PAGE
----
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In this study, the authors describe a forensic microscopy approach to characterize particles that were visually observed during stressed stability testing of an ophthalmic solution formulation.
Submitted: Aug. 29, 2016.
Accepted: Sept. 22, 2016.
The United States Pharmacopeia (USP) states that ophthalmic solutions should be free of visible particulates upon inspection and meet the subvisible particulate matter requirements specified in USP Chapter <789>. In this study, the authors describe a forensic microscopy approach to characterize particles that were visually observed during stressed stability testing of an ophthalmic solution formulation. The particulate present in the formulation was chemically identified at low parts per million levels.
This report describes a microscopic investigative approach to characterize particles that were visually observed during stressed stability testing of an ophthalmic solution formulation. Topical ophthalmic solutions should be “essentially free” of visible particulates upon inspection as specified in the United States Pharmacopeia (USP).
Ophthalmic solutions are also required to meet subvisible particulate matter requirements per USP Chapter <789> at the time of product release and during stability testing to verify manufacturing cleanliness and support shelf life of the finished product (1). The analytical characterization work needed in cases where USP <789> failures occur is considered trace or ultra-trace analysis. For example, the USP <789> limit for particles between 10-25 µm is 50 particles/mL. In cases where the limit is exceeded due to a 20 micron needle-shaped particulate with a density of 1.5 g/cm3, the particulate level would correspond to approximately 2 parts per billion (ppb) on a concentration basis for a 5-mL fill size. Particle isolation and enrichment practices coupled with direct sample analysis using micro-analytical techniques are essential to productive problem-solving during particulate matter failure investigations due to the inherent trace concentration levels.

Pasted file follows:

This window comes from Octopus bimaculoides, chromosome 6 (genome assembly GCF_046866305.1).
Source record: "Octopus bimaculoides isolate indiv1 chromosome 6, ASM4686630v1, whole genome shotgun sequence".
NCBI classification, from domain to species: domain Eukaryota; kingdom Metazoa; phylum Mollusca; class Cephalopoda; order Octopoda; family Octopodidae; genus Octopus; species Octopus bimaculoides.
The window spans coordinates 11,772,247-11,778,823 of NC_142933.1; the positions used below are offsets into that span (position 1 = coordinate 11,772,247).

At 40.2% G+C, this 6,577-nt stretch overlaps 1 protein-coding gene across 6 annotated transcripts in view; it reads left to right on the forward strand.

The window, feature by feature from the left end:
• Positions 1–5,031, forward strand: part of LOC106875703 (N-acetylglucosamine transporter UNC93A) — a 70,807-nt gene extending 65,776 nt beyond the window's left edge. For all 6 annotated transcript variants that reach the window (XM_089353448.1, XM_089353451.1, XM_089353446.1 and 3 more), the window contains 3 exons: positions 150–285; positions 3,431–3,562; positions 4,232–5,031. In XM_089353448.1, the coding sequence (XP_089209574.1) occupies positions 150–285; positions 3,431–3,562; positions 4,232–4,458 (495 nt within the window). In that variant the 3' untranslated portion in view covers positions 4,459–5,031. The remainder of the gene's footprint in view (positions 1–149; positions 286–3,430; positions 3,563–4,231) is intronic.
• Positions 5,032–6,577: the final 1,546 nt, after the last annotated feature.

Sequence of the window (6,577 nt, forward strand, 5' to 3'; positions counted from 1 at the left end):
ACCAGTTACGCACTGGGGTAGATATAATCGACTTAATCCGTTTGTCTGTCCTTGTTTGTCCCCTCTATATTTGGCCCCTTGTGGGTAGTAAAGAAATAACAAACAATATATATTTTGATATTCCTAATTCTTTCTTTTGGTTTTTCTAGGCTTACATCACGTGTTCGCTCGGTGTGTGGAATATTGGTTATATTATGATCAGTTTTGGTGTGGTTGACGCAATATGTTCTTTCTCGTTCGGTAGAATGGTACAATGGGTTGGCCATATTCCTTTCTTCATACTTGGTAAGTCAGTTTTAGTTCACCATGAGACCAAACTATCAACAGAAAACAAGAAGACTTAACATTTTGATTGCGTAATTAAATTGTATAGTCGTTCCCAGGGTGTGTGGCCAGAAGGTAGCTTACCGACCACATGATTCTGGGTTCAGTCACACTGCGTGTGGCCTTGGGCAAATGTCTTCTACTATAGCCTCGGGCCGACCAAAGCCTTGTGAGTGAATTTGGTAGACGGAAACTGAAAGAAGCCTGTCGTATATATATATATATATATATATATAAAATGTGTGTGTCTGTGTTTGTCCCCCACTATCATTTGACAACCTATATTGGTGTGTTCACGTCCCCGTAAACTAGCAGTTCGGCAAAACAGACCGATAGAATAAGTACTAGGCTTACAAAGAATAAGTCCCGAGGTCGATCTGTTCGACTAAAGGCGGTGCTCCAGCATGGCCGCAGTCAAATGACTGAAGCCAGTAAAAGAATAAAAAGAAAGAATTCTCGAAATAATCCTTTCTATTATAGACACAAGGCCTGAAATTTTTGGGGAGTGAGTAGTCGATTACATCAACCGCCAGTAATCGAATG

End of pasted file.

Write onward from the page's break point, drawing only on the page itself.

Forensic microscopy uses a progressive problem-solving approach to yield the maximum amount of information from consumption of a minimal amount of sample in an efficient manner (2). The investigation follows a careful, stepwise approach to limit contamination or loss of trace materials along the analysis pathway. Maintaining an “eye to sample” connection during sample handling is also essential. The testing progression typically follows this pathway:
Samples. The formulation of interest was an isotonic, buffered, and preserved solution of travoprost (0.04 mg/mL). Travoprost is a synthetic prostaglandin F analogue indicated for the reduction of elevated intra-ocular pressure. The formulation ingredients are listed in Table I.
A laboratory formulation of travoprost ophthalmic solution was prepared at pH 6.5 using commercially available ingredients. Aliquots of the formulation were placed in capped glass vials and stored in a 60 °C stability cabinet (Fisher Scientific, Isotemp Incubator, Model 650D). The samples were visually examined at regular intervals.